Chrysler is one of the "Big Three" automobile manufacturers in the United States, headquartered in Auburn Hills, Michigan. The original Chrysler Corporation was founded in 1925 by Walter Chrysler from the remains of the Maxwell Motor Company. In 1998, it was acquired by Daimler-Benz, the holding company was renamed DaimlerChrysler. After Daimler divested Chrysler in 2007, the company existed as Chrysler LLC and Chrysler Group LLC before merging in 2014 with Fiat S.p. A. and becoming a subsidiary of its successor Fiat Chrysler Automobiles. In addition to the Chrysler brand, FCA sells vehicles worldwide under the Dodge and Ram nameplates. Furthermore, the subsidiary includes Mopar, its automotive parts and accessories division, SRT, its performance automobile division. After founding the company, Walter Chrysler used the General Motors brand diversification and hierarchy strategy that he had seen working for Buick, acquired Fargo Trucks and Dodge Brothers, created the Plymouth and DeSoto brands in 1928.
Facing postwar declines in market share and profitability, as GM and Ford were growing, Chrysler borrowed $250 million in 1954 from Prudential Insurance to pay for expansion and updated car designs. Chrysler expanded into Europe by taking control of French and Spanish auto companies in the 1960s; the company struggled to adapt to changing markets, increased U. S. import competition, safety and environmental regulation in the 1970s. It began an engineering partnership with Mitsubishi Motors, began selling Mitsubishi vehicles branded as Dodge and Plymouth in North America. On the verge of bankruptcy in the late 1970s, it was saved by $1.5 billion in loan guarantees from the U. S. government. New CEO Lee Iacocca was credited with returning the company to profitability in the 1980s. In 1985, Diamond-Star Motors was created. In 1987, Chrysler acquired American Motors Corporation, which brought the profitable Jeep brand under the Chrysler umbrella. In 1998, Chrysler merged with German automaker Daimler-Benz to form DaimlerChrysler AG.
As a result, Chrysler was sold to Cerberus Capital Management and renamed Chrysler LLC in 2007. Like the other Big Three automobile manufacturers, Chrysler was impacted by the automotive industry crisis of 2008–2010; the company remained in business through a combination of negotiations with creditors, filing for Chapter 11 bankruptcy reorganization on April 30, 2009, participating in a bailout from the U. S. government through the Troubled Asset Relief Program. On June 10, 2009, Chrysler emerged from the bankruptcy proceedings with the United Auto Workers pension fund, Fiat S.p. A. and the U. S. and Canadian governments as principal owners. The bankruptcy resulted in Chrysler defaulting on over $4 billion in debts. By May 24, 2011, Chrysler finished repaying its obligations to the U. S. government five years early, although the cost to the American taxpayer was $1.3 billion. Over the next few years, Fiat acquired the other parties' shares while removing much of the weight of the loans in a short period.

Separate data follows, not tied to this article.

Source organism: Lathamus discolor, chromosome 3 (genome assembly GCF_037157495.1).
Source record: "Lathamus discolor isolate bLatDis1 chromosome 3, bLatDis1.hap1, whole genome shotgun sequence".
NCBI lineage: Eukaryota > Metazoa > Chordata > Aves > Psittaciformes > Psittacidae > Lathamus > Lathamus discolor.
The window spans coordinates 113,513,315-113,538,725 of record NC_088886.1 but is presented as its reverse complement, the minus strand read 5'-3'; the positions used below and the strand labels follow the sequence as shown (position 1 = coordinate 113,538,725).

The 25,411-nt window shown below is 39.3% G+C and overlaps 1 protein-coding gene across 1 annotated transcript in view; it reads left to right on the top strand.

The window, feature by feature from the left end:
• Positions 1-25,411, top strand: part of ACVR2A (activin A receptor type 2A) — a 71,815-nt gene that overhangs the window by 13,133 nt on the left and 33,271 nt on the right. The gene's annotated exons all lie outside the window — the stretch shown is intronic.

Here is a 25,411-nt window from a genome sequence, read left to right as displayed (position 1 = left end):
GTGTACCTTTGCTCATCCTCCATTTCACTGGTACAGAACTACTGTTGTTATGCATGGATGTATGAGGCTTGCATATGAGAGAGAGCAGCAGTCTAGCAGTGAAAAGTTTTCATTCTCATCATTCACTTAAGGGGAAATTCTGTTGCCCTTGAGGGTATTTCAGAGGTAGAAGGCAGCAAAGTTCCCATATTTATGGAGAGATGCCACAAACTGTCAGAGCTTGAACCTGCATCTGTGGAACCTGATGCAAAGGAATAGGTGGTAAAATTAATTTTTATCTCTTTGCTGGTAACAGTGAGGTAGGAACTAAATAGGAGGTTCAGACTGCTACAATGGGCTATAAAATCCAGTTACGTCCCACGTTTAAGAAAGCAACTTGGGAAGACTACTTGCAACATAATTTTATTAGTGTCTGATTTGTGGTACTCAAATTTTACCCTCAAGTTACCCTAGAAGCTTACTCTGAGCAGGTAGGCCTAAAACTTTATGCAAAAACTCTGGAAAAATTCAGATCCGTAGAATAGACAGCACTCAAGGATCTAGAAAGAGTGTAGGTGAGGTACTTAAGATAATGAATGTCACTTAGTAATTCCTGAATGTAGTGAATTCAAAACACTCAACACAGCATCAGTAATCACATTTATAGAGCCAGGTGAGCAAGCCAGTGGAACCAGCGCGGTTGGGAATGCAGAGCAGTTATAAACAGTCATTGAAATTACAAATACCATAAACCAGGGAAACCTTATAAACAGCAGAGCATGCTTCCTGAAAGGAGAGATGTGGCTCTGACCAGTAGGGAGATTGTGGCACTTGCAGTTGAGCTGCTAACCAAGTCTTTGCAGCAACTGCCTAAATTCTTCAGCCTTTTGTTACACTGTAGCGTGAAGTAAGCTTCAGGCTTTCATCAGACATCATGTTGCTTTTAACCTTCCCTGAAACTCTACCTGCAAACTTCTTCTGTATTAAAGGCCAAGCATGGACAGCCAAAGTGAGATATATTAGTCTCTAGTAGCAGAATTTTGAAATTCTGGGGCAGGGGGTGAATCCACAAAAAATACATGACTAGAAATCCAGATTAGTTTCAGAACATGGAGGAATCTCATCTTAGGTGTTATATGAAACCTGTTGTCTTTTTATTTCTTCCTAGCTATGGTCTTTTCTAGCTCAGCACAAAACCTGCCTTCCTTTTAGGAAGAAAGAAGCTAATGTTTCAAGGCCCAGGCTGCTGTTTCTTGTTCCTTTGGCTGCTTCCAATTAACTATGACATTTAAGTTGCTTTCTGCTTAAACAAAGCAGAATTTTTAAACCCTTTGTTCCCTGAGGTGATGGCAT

On January 1, 2014, Fiat S.p. A announced a deal to purchase the rest of Chrysler from the United Auto Workers retiree health trust; the deal was completed on January 2014, making Chrysler Group a subsidiary of Fiat S.p.. A. In May 2014, Fiat Chrysler Automobiles was established by merging Fiat S.p. A. into the company. This was completed in August 2014. Chrysler Group LLC remained a subsidiary until December 15, 2014, when it was renamed FCA US LLC, to reflect the Fiat-Chrysler merger; the Chrysler company was founded by Walter Chrysler on June 6, 1925, when the Maxwell Motor Company was re-organized into the Chrysler Corporation. Chrysler had arrived at the ailing Maxwell-Chalmers company in the early 1920s, hired to overhaul the company's troubled operations. In late 1923 production of the Chalmers automobile was ended. In January 1924, Walter Chrysler launched the well-received Chrysler automobile; the 6-cylinder Chrysler was designed to provide customers with an advanced, well-engineered car, was an automobile at an affordable price.
Elements of this car are traceable to a prototype, under development at Willys during Chrysler's tenure The original 1924 Chrysler included a carburetor air filter, high compression engine, full pressure lubrication, an oil filter, features absent from most autos at the time. Among the innovations in its early years were the first practical mass-produced four-wheel hydraulic brakes, a system nearly engineered by Chrysler with patents assigned to Lockheed, rubber engine mounts to reduce vibration. Chrysler developed a wheel with a ridged rim, designed to keep a deflated tire from flying off the wheel; this wheel was adopted by the auto industry worldwide. The Maxwell brand was dropped after the 1925 model year, with the new, lower-priced four-cylinder Chryslers introduced for the 1926 year being badge-engineered Maxwells; the advanced engineering and testing that went into Chrysler Corporation cars helped to push the company to the second-place position in U. S. sales by 1936, which it held until 1949.
In 1928, the Chrysler Corporation began dividing its vehicle offerings by price function. The Plymouth brand was introduced at the low-priced end of the market. At the same time, the DeSoto brand was introduced in the medium-price field. In 1928, Chrysler bought the Dodge Brothers automobile and